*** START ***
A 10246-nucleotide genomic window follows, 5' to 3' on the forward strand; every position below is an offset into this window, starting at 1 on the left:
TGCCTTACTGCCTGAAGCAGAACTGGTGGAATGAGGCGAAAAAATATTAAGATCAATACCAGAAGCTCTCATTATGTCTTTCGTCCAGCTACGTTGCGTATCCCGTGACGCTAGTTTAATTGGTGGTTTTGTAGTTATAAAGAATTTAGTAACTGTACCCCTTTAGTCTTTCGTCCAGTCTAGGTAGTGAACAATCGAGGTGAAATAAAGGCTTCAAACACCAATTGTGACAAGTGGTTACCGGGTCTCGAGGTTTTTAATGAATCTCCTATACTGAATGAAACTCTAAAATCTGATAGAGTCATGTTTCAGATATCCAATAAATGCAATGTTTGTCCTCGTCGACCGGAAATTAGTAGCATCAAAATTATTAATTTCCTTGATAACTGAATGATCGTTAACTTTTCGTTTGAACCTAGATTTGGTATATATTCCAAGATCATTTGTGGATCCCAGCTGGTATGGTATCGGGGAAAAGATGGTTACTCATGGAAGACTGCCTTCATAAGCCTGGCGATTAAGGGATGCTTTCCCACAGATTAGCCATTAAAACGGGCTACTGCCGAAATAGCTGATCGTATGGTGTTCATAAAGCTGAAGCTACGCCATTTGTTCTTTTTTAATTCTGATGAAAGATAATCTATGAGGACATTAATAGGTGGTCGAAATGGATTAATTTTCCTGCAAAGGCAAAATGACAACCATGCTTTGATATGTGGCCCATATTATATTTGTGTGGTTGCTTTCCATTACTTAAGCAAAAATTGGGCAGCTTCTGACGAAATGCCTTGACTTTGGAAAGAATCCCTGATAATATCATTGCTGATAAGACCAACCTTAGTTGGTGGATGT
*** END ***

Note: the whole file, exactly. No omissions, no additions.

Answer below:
A 10246-nucleotide genomic window follows, 5' to 3' on the forward strand; every position below is an offset into this window, starting at 1 on the left:
TGCCTTACTGCCTGAAGCAGAACTGGTGGAATGAGGCGAAAAAATATTAAGATCAATACCAGAAGCTCTCATTATGTCTTTCGTCCAGCTACGTTGCGTATCCCGTGACGCTAGTTTAATTGGTGGTTTTGTAGTTATAAAGAATTTAGTAACTGTACCCCTTTAGTCTTTCGTCCAGTCTAGGTAGTGAACAATCGAGGTGAAATAAAGGCTTCAAACACCAATTGTGACAAGTGGTTACCGGGTCTCGAGGTTTTTAATGAATCTCCTATACTGAATGAAACTCTAAAATCTGATAGAGTCATGTTTCAGATATCCAATAAATGCAATGTTTGTCCTCGTCGACCGGAAATTAGTAGCATCAAAATTATTAATTTCCTTGATAACTGAATGATCGTTAACTTTTCGTTTGAACCTAGATTTGGTATATATTCCAAGATCATTTGTGGATCCCAGCTGGTATGGTATCGGGGAAAAGATGGTTACTCATGGAAGACTGCCTTCATAAGCCTGGCGATTAAGGGATGCTTTCCCACAGATTAGCCATTAAAACGGGCTACTGCCGAAATAGCTGATCGTATGGTGTTCATAAAGCTGAAGCTACGCCATTTGTTCTTTTTTAATTCTGATGAAAGATAATCTATGAGGACATTAATAGGTGGTCGAAATGGATTAATTTTCCTGCAAAGGCAAAATGACAACCATGCTTTGATATGTGGCCCATATTATATTTGTGTGGTTGCTTTCCATTACTTAAGCAAAAATTGGGCAGCTTCTGACGAAATGCCTTGACTTTGGAAAGAATCCCTGATAATATCATTGCTGATAAGACCAACCTTAGTTGGTGGATGT